The government has been discriminating against hundreds of disabled parents who have been told they cannot claim vital financial support for their babies’ nutrition unless they transfer onto universal credit, NHS figures have revealed.
Disability News Service (DNS) has obtained the figures from NHS Business Services Authority (NHSBSA), and they show that hundreds of disabled benefit claimants are being deprived of support worth hundreds of pounds a year – purely because they have not yet transferred onto universal credit.
DNS reported last month how a disabled mother-of-two accused the government of discriminating against claimants of legacy benefits*, after she was told she could only claim support through the Healthy Start programme if she agreed to transfer onto universal credit.
Allie Bennett-Cox, from Winchester, said that she believed the government was trying to force disabled people to switch to universal credit through “financial blackmail”.
The Healthy Start scheme provides vouchers for milk, fruit, vegetables, pulses and vitamins for pregnant women and parents with children aged up to four if they are claiming certain income-related benefits.
But the scheme only applies to pregnant mums receiving income-related employment and support allowance (ESA) until the moment they give birth, at which point they are no longer eligible for the vouchers, despite inaccurate information about eligibility on the government’s Healthy Start web page**.
Disabled mums must then move onto universal credit if they want to continue to receive financial support with their baby’s nutrition.
The NHS figures obtained by DNS show that more than 600 pregnant women who were receiving ESA were also receiving Healthy Start vouchers in December 2020.
But not a single ESA recipient with a child under four qualified for vouchers in December 2021, or indeed in December 2020.
Although many disabled parents who would in previous years have been receiving ESA are now eligible for Healthy Start because they are claiming universal credit, hundreds of others have not moved onto universal credit, often because they believe it would leave them worse off.
Those still on ESA are being prevented from receiving vouchers worth £442 a year for each child up to the age of one, and £221 for each child aged between one and four.
It appears to be part of the government’s continued push to force disabled people off legacy benefits such as ESA and onto universal credit, which could lead to them receiving a lower rate of benefits.
Last month, junior health minister Maria Caulfield told Vicky Foxcroft, Labour’s shadow minister for disabled people, that the Department of Health and Social Care (DHSC) did not know how many parents were affected by the decision not to allow claimants of legacy benefits access to the Healthy Start scheme.
Foxcroft said this week: “The Conservative government’s continued discrimination against parents in receipt of legacy benefits is immoral.
“It is unacceptable that they are effectively being blackmailed into transferring onto universal credit.
“It is also deeply concerning that ministers claim to hold no data on the number of parents who are affected by this, yet the NHS Business Services Authority has been able to obtain this information.
“This shows the government’s lack of respect for disabled people and the additional barriers they face. Proper support for disabled people is long overdue.”
Bennett-Cox said this week that it was “hard to know where to begin to explain my dismay and frustration at how the situation is being dismissed by the government”, and that the figures showed again how the government was “so content to leave disabled people and particularly women behind”.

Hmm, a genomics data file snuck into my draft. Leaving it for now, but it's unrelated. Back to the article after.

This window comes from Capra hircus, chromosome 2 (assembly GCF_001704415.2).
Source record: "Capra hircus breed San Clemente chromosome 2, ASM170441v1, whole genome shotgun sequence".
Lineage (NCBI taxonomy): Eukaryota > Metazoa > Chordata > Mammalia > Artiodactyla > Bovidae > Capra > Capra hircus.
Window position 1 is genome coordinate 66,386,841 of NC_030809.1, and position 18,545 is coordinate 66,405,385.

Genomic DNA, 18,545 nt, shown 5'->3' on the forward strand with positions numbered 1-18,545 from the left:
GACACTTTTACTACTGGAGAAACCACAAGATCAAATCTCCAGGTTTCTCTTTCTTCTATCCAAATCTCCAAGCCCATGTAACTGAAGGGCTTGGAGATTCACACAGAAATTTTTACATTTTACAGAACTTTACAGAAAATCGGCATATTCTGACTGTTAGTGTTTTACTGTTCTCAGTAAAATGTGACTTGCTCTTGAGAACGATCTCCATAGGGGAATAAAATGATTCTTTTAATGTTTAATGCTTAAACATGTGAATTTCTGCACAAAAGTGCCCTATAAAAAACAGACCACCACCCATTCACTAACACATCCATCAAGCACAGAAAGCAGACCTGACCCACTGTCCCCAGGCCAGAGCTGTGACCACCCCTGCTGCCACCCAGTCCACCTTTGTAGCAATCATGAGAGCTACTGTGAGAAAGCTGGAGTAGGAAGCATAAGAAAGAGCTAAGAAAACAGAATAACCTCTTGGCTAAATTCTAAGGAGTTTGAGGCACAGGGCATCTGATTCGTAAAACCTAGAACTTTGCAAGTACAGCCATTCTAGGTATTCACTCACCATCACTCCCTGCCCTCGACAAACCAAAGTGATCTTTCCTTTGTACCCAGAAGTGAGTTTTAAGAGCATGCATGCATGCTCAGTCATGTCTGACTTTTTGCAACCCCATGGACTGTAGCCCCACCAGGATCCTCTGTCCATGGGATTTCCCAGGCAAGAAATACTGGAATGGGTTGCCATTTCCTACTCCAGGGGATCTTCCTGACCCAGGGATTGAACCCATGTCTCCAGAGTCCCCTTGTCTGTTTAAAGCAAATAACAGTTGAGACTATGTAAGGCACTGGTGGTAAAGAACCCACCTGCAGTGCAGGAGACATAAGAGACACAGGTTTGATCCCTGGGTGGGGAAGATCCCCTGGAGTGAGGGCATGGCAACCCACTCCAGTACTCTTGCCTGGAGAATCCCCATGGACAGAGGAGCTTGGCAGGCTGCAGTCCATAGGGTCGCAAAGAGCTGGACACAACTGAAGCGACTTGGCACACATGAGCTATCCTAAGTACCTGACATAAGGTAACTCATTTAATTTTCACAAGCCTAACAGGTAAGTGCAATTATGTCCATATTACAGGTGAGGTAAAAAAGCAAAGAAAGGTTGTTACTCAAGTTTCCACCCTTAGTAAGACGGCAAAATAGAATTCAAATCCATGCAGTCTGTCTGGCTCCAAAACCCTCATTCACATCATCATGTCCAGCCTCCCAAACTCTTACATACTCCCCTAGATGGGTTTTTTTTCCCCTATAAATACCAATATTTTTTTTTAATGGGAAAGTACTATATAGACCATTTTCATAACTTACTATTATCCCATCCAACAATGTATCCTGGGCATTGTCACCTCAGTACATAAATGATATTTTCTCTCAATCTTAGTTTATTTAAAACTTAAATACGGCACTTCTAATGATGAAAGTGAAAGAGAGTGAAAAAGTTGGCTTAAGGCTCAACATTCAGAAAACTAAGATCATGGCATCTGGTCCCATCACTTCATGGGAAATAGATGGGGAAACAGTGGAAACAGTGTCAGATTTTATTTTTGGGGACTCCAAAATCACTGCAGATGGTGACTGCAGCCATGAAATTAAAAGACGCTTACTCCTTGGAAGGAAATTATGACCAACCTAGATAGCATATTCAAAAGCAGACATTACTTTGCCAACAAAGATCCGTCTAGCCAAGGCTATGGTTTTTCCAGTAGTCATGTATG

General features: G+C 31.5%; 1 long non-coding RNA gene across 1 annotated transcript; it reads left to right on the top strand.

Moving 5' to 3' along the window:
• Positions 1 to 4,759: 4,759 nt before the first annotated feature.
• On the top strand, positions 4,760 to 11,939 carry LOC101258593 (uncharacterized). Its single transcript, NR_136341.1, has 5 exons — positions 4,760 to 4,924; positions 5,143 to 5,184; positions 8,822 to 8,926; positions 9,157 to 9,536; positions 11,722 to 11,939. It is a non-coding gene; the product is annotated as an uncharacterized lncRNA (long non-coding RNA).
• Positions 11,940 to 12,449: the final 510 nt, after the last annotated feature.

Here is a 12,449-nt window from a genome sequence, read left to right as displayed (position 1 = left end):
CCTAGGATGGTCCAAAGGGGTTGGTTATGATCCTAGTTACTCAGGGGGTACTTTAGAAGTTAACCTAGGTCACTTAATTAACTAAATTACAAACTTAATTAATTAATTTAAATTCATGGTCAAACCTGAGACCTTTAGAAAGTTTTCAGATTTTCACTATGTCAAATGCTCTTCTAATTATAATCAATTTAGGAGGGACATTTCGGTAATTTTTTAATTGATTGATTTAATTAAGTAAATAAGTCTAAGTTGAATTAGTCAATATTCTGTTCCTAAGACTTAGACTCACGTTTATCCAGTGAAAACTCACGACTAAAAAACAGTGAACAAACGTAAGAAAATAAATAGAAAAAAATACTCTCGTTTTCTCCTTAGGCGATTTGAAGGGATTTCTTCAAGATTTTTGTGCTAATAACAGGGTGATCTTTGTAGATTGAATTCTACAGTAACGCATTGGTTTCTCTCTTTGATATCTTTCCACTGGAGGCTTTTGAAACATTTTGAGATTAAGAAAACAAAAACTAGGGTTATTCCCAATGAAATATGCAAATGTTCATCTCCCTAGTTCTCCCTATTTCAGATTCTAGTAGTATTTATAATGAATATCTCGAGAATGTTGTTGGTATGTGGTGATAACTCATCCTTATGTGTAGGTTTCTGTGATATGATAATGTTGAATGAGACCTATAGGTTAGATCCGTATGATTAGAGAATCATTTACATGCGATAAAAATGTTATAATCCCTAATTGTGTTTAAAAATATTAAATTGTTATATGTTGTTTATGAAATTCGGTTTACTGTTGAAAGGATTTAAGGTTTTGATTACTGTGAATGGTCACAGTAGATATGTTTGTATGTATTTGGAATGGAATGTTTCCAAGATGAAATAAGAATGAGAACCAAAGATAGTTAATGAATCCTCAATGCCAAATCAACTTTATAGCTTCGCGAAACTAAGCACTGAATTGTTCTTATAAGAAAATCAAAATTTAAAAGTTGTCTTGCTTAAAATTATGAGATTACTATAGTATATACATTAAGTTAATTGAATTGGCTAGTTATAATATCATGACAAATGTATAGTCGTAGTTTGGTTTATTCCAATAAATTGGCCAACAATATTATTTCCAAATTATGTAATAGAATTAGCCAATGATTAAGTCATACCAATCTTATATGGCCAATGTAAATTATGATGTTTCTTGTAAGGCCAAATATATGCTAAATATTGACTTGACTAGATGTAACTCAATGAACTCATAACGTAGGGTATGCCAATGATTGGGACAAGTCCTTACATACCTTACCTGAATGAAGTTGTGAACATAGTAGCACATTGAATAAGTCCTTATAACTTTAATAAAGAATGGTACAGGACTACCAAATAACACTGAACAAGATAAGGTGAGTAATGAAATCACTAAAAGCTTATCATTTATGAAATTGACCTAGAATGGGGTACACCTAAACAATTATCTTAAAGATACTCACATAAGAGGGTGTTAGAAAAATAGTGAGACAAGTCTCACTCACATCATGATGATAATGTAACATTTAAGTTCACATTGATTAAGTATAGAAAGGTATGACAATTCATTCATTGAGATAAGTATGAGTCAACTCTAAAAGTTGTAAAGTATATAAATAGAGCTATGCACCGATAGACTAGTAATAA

She said: “If you don’t think it will eventually be you they’ll leave behind, you’re wrong.
“Some of us have absolutely nothing left, and still they cut.
“There’s a shocking complacency amongst the public and an attitude of ‘as long as it’s them and not me’, as though further disadvantaging needy children doesn’t have a ripple effect.”
A DHSC refused to explain how it justified its continuing refusal to allow disabled parents on income-related ESA to claim Healthy Start vouchers once their child had been born, and why Caulfield had been unable to produce the figures when NHSBA had been able to do so.
DHSC has previously suggested that the difference in treatment of ESA and universal credit claimants was due to historic legislation, and that the department kept the eligibility criteria under review.
It said again this week that it was reviewing the information about Healthy Start eligibility held on the government website to ensure it was accurate, more than a month after it was first alerted to the inaccuracy.
Research by DNS shows the scheme was introduced by the Labour government in 2006, to replace the Welfare Food Scheme that was brought in during the Second World War.
No changes in eligibility appear to have been made at the time, other than extending Healthy Start to all pregnant women under 18.
But the government’s legislation webpage also suggests that eligibility was extended by the Conservative government to many claimants of universal credit in 2016, although apparently not to those on income-related ESA.
The NHSBA figures show that the total number of individuals on the scheme with a child under four fell from about 270,000 in December 2016 to about 240,000 in December 2020 and again to about 206,000 in December 2021.
*Legacy benefits are those that are gradually being replaced by the new universal credit system
**The official NHS Healthy Start website has the correct information
Picture: Allie Bennett-Cox (left) who is ineligible for food vouchers for her son Oscar because she receives ESA; and Vicky Foxcroft
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